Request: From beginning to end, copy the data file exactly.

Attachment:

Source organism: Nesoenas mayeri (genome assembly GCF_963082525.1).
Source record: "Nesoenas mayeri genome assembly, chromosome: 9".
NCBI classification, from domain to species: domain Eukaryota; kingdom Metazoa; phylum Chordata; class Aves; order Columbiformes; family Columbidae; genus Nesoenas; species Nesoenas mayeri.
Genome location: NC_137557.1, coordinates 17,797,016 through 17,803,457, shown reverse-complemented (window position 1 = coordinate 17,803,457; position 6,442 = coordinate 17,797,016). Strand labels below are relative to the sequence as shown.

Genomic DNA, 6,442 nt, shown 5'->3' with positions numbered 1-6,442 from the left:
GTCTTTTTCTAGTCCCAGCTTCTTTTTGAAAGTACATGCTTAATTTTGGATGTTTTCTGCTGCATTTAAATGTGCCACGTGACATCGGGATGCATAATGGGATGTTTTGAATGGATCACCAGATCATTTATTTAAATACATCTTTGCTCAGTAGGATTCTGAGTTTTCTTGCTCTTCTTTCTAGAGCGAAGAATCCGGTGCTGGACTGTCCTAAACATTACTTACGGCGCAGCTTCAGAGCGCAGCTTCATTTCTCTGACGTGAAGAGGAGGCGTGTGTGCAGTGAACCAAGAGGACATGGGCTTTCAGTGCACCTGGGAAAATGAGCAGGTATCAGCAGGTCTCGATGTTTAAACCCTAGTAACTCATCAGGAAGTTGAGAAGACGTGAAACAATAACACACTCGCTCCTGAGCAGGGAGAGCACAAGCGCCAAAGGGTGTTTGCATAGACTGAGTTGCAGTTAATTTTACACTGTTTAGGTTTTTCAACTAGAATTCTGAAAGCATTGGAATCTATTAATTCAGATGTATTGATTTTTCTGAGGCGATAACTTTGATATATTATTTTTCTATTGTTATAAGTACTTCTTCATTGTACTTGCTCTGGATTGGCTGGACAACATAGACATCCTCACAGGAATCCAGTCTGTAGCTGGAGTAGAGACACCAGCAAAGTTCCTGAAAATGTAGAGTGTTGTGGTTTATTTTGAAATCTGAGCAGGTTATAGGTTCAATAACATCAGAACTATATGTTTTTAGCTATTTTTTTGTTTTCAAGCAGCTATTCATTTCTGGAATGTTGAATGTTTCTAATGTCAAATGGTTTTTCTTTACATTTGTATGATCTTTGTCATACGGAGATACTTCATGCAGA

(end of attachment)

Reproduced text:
Source organism: Nesoenas mayeri (genome assembly GCF_963082525.1).
Source record: "Nesoenas mayeri genome assembly, chromosome: 9".
NCBI classification, from domain to species: domain Eukaryota; kingdom Metazoa; phylum Chordata; class Aves; order Columbiformes; family Columbidae; genus Nesoenas; species Nesoenas mayeri.
Genome location: NC_137557.1, coordinates 17,797,016 through 17,803,457, shown reverse-complemented (window position 1 = coordinate 17,803,457; position 6,442 = coordinate 17,797,016). Strand labels below are relative to the sequence as shown.

Genomic DNA, 6,442 nt, shown 5'->3' with positions numbered 1-6,442 from the left:
GTCTTTTTCTAGTCCCAGCTTCTTTTTGAAAGTACATGCTTAATTTTGGATGTTTTCTGCTGCATTTAAATGTGCCACGTGACATCGGGATGCATAATGGGATGTTTTGAATGGATCACCAGATCATTTATTTAAATACATCTTTGCTCAGTAGGATTCTGAGTTTTCTTGCTCTTCTTTCTAGAGCGAAGAATCCGGTGCTGGACTGTCCTAAACATTACTTACGGCGCAGCTTCAGAGCGCAGCTTCATTTCTCTGACGTGAAGAGGAGGCGTGTGTGCAGTGAACCAAGAGGACATGGGCTTTCAGTGCACCTGGGAAAATGAGCAGGTATCAGCAGGTCTCGATGTTTAAACCCTAGTAACTCATCAGGAAGTTGAGAAGACGTGAAACAATAACACACTCGCTCCTGAGCAGGGAGAGCACAAGCGCCAAAGGGTGTTTGCATAGACTGAGTTGCAGTTAATTTTACACTGTTTAGGTTTTTCAACTAGAATTCTGAAAGCATTGGAATCTATTAATTCAGATGTATTGATTTTTCTGAGGCGATAACTTTGATATATTATTTTTCTATTGTTATAAGTACTTCTTCATTGTACTTGCTCTGGATTGGCTGGACAACATAGACATCCTCACAGGAATCCAGTCTGTAGCTGGAGTAGAGACACCAGCAAAGTTCCTGAAAATGTAGAGTGTTGTGGTTTATTTTGAAATCTGAGCAGGTTATAGGTTCAATAACATCAGAACTATATGTTTTTAGCTATTTTTTTGTTTTCAAGCAGCTATTCATTTCTGGAATGTTGAATGTTTCTAATGTCAAATGGTTTTTCTTTACATTTGTATGATCTTTGTCATACGGAGATACTTCATGCAGA